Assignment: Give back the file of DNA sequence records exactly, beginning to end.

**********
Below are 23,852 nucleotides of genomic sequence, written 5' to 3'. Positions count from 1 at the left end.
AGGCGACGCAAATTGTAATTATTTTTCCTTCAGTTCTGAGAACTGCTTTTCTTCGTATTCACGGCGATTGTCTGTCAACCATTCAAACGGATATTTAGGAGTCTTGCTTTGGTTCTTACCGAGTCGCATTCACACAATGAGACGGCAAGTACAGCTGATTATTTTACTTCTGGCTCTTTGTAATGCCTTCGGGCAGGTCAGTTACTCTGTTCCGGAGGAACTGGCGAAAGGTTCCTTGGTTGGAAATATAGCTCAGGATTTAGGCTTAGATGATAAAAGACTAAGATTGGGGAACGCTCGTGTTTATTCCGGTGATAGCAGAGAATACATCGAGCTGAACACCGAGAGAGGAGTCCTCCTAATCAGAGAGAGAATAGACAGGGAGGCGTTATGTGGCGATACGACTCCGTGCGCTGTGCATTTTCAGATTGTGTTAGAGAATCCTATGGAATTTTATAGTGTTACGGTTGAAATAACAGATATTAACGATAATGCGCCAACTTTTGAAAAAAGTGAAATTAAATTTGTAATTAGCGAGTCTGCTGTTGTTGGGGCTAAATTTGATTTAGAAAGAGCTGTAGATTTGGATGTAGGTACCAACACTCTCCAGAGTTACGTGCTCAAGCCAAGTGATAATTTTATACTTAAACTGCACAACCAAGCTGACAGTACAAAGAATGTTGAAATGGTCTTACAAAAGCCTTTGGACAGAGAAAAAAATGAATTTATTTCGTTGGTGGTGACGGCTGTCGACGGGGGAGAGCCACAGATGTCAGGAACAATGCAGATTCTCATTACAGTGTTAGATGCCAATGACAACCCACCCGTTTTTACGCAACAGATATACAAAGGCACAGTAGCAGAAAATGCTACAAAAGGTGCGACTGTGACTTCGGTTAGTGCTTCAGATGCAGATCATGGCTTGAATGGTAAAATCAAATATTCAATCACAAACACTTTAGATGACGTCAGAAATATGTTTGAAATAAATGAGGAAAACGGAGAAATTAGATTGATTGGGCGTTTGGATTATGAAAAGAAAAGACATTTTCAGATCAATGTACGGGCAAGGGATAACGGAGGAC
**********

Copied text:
Below are 23,852 nucleotides of genomic sequence, written 5' to 3'. Positions count from 1 at the left end.
AGGCGACGCAAATTGTAATTATTTTTCCTTCAGTTCTGAGAACTGCTTTTCTTCGTATTCACGGCGATTGTCTGTCAACCATTCAAACGGATATTTAGGAGTCTTGCTTTGGTTCTTACCGAGTCGCATTCACACAATGAGACGGCAAGTACAGCTGATTATTTTACTTCTGGCTCTTTGTAATGCCTTCGGGCAGGTCAGTTACTCTGTTCCGGAGGAACTGGCGAAAGGTTCCTTGGTTGGAAATATAGCTCAGGATTTAGGCTTAGATGATAAAAGACTAAGATTGGGGAACGCTCGTGTTTATTCCGGTGATAGCAGAGAATACATCGAGCTGAACACCGAGAGAGGAGTCCTCCTAATCAGAGAGAGAATAGACAGGGAGGCGTTATGTGGCGATACGACTCCGTGCGCTGTGCATTTTCAGATTGTGTTAGAGAATCCTATGGAATTTTATAGTGTTACGGTTGAAATAACAGATATTAACGATAATGCGCCAACTTTTGAAAAAAGTGAAATTAAATTTGTAATTAGCGAGTCTGCTGTTGTTGGGGCTAAATTTGATTTAGAAAGAGCTGTAGATTTGGATGTAGGTACCAACACTCTCCAGAGTTACGTGCTCAAGCCAAGTGATAATTTTATACTTAAACTGCACAACCAAGCTGACAGTACAAAGAATGTTGAAATGGTCTTACAAAAGCCTTTGGACAGAGAAAAAAATGAATTTATTTCGTTGGTGGTGACGGCTGTCGACGGGGGAGAGCCACAGATGTCAGGAACAATGCAGATTCTCATTACAGTGTTAGATGCCAATGACAACCCACCCGTTTTTACGCAACAGATATACAAAGGCACAGTAGCAGAAAATGCTACAAAAGGTGCGACTGTGACTTCGGTTAGTGCTTCAGATGCAGATCATGGCTTGAATGGTAAAATCAAATATTCAATCACAAACACTTTAGATGACGTCAGAAATATGTTTGAAATAAATGAGGAAAACGGAGAAATTAGATTGATTGGGCGTTTGGATTATGAAAAGAAAAGACATTTTCAGATCAATGTACGGGCAAGGGATAACGGAGGAC